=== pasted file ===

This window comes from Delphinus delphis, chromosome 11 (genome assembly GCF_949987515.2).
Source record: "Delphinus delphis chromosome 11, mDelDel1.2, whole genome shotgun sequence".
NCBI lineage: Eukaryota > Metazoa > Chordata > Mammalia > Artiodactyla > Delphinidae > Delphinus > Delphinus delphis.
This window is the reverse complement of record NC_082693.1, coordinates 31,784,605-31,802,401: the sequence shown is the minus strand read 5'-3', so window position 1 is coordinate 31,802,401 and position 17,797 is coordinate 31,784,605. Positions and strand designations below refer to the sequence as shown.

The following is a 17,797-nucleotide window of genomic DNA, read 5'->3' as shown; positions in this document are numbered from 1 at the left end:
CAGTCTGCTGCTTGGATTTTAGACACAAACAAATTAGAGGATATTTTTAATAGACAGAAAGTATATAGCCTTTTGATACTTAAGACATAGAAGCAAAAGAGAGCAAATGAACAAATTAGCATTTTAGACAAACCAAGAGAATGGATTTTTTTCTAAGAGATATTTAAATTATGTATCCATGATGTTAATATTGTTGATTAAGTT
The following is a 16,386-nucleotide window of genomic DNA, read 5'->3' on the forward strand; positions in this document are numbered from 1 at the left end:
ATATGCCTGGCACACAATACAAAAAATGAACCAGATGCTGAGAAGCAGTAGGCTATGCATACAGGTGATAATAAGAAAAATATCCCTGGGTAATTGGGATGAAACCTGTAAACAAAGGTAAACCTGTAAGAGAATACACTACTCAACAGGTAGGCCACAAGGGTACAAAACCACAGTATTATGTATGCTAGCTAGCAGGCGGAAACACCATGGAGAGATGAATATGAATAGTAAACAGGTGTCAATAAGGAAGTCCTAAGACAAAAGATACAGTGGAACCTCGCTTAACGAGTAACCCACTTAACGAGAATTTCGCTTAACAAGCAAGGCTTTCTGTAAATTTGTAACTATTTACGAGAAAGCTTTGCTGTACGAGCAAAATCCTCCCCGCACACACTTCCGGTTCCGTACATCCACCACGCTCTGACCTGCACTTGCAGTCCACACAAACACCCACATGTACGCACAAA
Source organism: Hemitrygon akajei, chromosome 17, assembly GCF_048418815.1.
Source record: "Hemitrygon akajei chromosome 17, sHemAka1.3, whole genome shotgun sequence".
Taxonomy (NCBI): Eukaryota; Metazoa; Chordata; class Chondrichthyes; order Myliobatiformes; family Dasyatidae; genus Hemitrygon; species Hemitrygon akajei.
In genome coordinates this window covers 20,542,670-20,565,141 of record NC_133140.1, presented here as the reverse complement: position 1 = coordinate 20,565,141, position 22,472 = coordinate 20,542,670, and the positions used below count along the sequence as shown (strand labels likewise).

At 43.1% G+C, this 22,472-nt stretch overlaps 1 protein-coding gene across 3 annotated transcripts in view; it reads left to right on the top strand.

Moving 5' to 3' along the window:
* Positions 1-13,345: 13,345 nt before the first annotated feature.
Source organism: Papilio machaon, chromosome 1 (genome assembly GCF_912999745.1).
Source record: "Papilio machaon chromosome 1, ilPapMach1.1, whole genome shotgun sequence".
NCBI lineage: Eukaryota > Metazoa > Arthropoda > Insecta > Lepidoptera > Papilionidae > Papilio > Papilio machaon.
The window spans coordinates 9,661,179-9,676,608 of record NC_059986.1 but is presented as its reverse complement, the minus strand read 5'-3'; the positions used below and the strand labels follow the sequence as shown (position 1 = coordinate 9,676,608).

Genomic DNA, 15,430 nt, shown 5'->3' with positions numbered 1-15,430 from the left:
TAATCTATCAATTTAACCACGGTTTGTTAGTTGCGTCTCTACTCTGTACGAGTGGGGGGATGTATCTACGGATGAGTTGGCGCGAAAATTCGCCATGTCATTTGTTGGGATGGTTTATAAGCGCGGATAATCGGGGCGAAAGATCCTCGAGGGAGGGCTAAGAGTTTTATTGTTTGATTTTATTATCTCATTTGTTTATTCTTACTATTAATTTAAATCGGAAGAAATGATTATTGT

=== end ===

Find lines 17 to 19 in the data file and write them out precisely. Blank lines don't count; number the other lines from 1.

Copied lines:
Source record: "Papilio machaon chromosome 1, ilPapMach1.1, whole genome shotgun sequence".
NCBI lineage: Eukaryota > Metazoa > Arthropoda > Insecta > Lepidoptera > Papilionidae > Papilio > Papilio machaon.
The window spans coordinates 9,661,179-9,676,608 of record NC_059986.1 but is presented as its reverse complement, the minus strand read 5'-3'; the positions used below and the strand labels follow the sequence as shown (position 1 = coordinate 9,676,608).